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Activity 4: True zero-copy communication protocol and associated hardware and software interfaces

Leader: Jose Duato; Researchers: Federico Silla, Yana Esteves, Santiago Mislata, Rosa Ana Bellver, Ferran Pérez

1. Brief Description of the Goals

Eliminating buffer-to-buffer copies is the most efficient way to increase communication performance. Current zero-copy communication protocols do not account for the copy from where the data are generated (usually a CPU ALU) to a memory buffer before a send call is invoked, nor for the copy from the reception buffer to where data are processed at the receiving side. Eliminating those copies would enhance communication performance but would prevent optimizations based on the transmission of long messages and, most important of all, would dramatically change the way message-passing applications are developed. Previous attempts (e.g. iWarp) failed to gain wide acceptance despite the clear technical superiority.

A completely different approach to zero-copy communication consists of replacing the message-passing communication model with a shared-memory model. Data accesses to remote memory can now be performed simply by issuing load/store instructions. Additionally, by removing communication libraries and implementing mechanisms in hardware, latency is really minimized. The important thing is that this approach for cluster communication matches the current communication model in multicore chips, thus benefiting from the expertise in programming those chips. Moreover, memory regions and memory-mapped peripheral controllers can now be easily shared among different cluster nodes, and flexibly assigned to different virtual machines.

But shared-memory architectures exist for several decades. They are significantly more expensive and less scalable than message-passing ones. The fundamentally different approach followed in this project to achieve scalability and low cost consists of not enforcing cache coherence. By removing support for cache coherence, scalability can be dramatically improved, and changes to existing processors are minimal. Moreover, those changes can be implemented in silicon external to the processors. The price to pay is that programming becomes a bit more complex than with cache coherence support. But multiple research groups all over the world are working on non-coherent shared-memory models (usually implemented on top of message-passing hardware).

Moreover, in order to make sure that the proposed architecture is accepted by the market, we are implementing a working prototype and, most important of all, we are working shoulder to shoulder with industry to standardize the developed solutions.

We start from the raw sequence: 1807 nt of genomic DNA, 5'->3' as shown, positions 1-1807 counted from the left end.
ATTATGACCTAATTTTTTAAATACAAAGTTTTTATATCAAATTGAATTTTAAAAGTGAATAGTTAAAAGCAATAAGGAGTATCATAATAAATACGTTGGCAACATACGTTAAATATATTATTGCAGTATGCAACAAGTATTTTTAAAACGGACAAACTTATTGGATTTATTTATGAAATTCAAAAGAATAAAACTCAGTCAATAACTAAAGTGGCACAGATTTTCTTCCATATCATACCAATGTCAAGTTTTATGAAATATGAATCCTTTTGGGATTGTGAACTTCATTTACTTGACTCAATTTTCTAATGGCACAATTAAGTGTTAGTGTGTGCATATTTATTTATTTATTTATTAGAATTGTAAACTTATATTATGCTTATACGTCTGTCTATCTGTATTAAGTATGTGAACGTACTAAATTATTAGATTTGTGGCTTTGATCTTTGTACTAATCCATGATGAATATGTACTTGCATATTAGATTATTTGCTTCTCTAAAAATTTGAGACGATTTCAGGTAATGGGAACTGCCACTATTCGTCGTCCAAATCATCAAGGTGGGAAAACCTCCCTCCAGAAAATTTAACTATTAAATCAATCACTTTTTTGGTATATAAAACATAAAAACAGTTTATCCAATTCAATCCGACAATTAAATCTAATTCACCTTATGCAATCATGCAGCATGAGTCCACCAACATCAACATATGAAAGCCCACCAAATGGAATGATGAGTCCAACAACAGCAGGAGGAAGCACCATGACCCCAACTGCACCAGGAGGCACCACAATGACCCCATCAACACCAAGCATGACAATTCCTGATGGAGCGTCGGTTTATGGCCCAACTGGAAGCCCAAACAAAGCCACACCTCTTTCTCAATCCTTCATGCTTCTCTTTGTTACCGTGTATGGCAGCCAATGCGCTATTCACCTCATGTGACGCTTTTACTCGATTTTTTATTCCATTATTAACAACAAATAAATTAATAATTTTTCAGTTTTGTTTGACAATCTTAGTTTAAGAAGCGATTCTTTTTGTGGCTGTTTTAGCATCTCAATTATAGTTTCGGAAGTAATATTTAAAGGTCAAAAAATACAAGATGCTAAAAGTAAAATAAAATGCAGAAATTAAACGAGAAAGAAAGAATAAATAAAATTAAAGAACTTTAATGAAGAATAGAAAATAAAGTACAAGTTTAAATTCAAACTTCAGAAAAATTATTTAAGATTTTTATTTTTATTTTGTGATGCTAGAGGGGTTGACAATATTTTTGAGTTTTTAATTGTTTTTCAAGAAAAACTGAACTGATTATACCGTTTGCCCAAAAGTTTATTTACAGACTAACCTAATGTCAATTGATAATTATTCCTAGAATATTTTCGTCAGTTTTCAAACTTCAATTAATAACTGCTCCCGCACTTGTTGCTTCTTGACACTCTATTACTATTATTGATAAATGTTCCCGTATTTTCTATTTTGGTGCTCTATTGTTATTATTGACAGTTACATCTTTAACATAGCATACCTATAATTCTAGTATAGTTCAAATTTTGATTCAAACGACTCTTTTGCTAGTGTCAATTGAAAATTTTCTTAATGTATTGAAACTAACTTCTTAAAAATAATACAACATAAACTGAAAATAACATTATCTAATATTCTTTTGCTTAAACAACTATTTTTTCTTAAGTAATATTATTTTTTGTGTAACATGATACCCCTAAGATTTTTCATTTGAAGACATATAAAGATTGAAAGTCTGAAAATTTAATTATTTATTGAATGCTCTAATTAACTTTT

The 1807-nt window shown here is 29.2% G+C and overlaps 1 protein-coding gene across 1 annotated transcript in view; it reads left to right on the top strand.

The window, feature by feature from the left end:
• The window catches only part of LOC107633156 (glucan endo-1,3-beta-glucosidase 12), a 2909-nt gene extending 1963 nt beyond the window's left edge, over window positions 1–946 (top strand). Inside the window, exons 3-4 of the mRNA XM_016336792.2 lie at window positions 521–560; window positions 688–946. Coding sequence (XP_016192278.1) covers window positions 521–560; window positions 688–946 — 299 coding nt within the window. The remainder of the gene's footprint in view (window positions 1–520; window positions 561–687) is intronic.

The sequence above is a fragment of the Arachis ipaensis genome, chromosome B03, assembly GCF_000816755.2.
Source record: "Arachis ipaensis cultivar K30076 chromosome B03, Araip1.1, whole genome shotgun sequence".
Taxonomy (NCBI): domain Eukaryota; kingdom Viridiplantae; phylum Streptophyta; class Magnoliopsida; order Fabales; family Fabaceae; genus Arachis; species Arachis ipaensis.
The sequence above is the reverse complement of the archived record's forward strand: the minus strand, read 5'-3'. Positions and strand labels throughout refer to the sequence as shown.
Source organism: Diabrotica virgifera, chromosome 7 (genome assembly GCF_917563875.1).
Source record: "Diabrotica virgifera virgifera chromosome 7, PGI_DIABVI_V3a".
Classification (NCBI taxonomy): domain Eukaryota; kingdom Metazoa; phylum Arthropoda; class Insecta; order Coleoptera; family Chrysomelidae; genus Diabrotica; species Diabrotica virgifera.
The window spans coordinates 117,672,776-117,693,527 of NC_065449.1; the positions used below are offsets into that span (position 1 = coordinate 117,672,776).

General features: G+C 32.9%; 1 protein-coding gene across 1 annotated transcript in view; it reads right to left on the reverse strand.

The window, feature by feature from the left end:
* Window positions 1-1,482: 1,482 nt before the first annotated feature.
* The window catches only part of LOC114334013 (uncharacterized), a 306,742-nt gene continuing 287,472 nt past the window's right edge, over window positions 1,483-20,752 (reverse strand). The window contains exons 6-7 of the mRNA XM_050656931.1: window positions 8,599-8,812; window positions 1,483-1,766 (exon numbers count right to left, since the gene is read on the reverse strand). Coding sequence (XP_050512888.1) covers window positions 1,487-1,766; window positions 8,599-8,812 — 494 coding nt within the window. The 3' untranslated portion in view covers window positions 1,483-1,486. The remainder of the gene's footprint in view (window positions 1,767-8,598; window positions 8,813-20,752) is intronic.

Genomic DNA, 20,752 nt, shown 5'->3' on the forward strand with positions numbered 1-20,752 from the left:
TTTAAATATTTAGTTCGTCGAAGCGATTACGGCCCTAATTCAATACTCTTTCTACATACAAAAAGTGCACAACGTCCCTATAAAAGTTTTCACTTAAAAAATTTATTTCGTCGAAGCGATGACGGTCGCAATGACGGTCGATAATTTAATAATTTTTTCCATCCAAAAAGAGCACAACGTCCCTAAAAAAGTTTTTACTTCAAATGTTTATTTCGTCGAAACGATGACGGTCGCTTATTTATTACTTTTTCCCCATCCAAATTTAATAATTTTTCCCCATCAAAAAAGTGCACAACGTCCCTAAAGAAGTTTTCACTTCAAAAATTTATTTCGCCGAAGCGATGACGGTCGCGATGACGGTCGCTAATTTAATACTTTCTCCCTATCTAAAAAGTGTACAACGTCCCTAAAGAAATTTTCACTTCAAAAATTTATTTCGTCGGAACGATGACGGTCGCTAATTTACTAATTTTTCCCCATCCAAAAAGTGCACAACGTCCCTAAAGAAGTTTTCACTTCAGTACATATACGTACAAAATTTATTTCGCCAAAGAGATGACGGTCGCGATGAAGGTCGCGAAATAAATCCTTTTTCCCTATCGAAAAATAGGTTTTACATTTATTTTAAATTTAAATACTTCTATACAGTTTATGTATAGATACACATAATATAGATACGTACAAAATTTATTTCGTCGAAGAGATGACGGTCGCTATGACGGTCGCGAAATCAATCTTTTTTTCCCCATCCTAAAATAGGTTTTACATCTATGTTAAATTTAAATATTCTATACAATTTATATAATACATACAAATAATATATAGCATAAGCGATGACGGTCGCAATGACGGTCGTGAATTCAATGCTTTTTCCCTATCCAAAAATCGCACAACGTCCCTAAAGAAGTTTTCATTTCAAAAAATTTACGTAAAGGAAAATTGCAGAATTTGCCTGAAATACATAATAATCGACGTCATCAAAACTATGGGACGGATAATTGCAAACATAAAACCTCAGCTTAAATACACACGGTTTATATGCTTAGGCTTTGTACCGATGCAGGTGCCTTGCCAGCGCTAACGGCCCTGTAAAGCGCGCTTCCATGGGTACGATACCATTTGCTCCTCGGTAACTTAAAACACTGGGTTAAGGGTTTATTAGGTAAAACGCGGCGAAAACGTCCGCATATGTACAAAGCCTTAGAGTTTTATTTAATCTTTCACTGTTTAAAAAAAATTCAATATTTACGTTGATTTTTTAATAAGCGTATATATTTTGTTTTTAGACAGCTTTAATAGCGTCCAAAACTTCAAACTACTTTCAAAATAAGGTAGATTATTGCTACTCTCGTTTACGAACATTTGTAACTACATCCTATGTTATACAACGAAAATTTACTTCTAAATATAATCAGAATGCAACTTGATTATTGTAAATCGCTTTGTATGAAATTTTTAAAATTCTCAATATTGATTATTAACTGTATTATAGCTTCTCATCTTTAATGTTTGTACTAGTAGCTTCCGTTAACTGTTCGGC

2. Scientific and Technical Developed Activities

This task has explored a new distributed shared-memory architecture with the aim of being accepted by the market. For so, the new architecture should not only present performance and scalability features beyond current shared-memory architectures but it should also be based on commodity hardware so that it is cost-effective and, furthermore, have the support from industry because it is a standard solution.

In order to achieve the last two goals (standard solution supported by industry and based on commodity hardware), we set-up of a direct path for technology transfer to top information technology companies (AMD, Sun, HP) through membership to the HyperTransport Technology Consortium (HTC), membership to the HTC Technical Working Group (the committee that makes decisions on standardization of HyperTransport technology), and leadership of the HTC Advanced Technology Group (the committee that proposes technology to standardize, in addition to the HTC member companies). The main result was that we were the main contributors to the High Node Count HyperTransport Specification 1.0, announced by the HyperTransport Technology Consortium on February 11, 2009. Other results from this effort were the standardization of the physical connectors and cables for the previous standard as well as the creation of a standard that describes how to use this new technology with commodity hardware (the Ethernet interconnects).

Regarding the first goal (technology features beyond current state-of-the-art), we set-up a cluster prototype with 1024 cores and FPGA-based network interfaces which allowed us to implement and evaluate the HyperTransport extensions on FPGAs, as well as to prove the scalability of our shared-memory architecture and its associated software. On top of this architecture we have executed not only regular shared-memory applications, but also a distributed shared-memory database, showing the noticeable benefits of the proposal. Results from this work have been published F. Silla et al. in CLUSTER 2010, HPCC 2011 and HiPC 2011 conferences.


Publications: [Duato06a], [Duato06b

Projects funded by Public Calls:  TIN2006-15516-C04-01,  TIN2009-14475-C04-01 PROMETEO/2008/060

External collaborations Academia: Holger Fröning and Ulrich BrüningSudhakar Yalamanchili

External collaborations Industry: --

Company Agreements: HyperTransport Tecnology Consortium (US)

PhD dissertations: --

Patents: --